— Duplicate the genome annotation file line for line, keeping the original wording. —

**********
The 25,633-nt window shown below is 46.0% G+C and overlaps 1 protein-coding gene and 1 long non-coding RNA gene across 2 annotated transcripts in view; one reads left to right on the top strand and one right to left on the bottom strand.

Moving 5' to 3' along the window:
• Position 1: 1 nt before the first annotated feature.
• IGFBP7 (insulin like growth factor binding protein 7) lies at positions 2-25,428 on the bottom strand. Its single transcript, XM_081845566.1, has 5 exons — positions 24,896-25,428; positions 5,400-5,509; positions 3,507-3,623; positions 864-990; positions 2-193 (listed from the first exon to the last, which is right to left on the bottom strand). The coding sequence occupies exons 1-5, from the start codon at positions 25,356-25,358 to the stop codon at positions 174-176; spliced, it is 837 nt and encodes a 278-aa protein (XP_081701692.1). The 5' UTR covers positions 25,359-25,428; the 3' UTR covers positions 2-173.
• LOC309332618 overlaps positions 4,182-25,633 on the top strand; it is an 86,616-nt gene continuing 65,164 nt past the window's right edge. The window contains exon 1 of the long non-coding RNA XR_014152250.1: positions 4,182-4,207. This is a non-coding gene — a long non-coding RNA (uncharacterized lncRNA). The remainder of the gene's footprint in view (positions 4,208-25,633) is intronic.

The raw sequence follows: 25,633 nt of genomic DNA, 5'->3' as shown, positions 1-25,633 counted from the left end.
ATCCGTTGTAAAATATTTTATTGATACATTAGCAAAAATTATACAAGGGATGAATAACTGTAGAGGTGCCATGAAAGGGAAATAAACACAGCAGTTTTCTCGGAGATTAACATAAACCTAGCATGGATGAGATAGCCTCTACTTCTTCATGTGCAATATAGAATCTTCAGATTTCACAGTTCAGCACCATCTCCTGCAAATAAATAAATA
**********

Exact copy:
The 25,633-nt window shown below is 46.0% G+C and overlaps 1 protein-coding gene and 1 long non-coding RNA gene across 2 annotated transcripts in view; one reads left to right on the top strand and one right to left on the bottom strand.

Moving 5' to 3' along the window:
• Position 1: 1 nt before the first annotated feature.
• IGFBP7 (insulin like growth factor binding protein 7) lies at positions 2-25,428 on the bottom strand. Its single transcript, XM_081845566.1, has 5 exons — positions 24,896-25,428; positions 5,400-5,509; positions 3,507-3,623; positions 864-990; positions 2-193 (listed from the first exon to the last, which is right to left on the bottom strand). The coding sequence occupies exons 1-5, from the start codon at positions 25,356-25,358 to the stop codon at positions 174-176; spliced, it is 837 nt and encodes a 278-aa protein (XP_081701692.1). The 5' UTR covers positions 25,359-25,428; the 3' UTR covers positions 2-173.
• LOC309332618 overlaps positions 4,182-25,633 on the top strand; it is an 86,616-nt gene continuing 65,164 nt past the window's right edge. The window contains exon 1 of the long non-coding RNA XR_014152250.1: positions 4,182-4,207. This is a non-coding gene — a long non-coding RNA (uncharacterized lncRNA). The remainder of the gene's footprint in view (positions 4,208-25,633) is intronic.

The raw sequence follows: 25,633 nt of genomic DNA, 5'->3' as shown, positions 1-25,633 counted from the left end.
ATCCGTTGTAAAATATTTTATTGATACATTAGCAAAAATTATACAAGGGATGAATAACTGTAGAGGTGCCATGAAAGGGAAATAAACACAGCAGTTTTCTCGGAGATTAACATAAACCTAGCATGGATGAGATAGCCTCTACTTCTTCATGTGCAATATAGAATCTTCAGATTTCACAGTTCAGCACCATCTCCTGCAAATAAATAAATA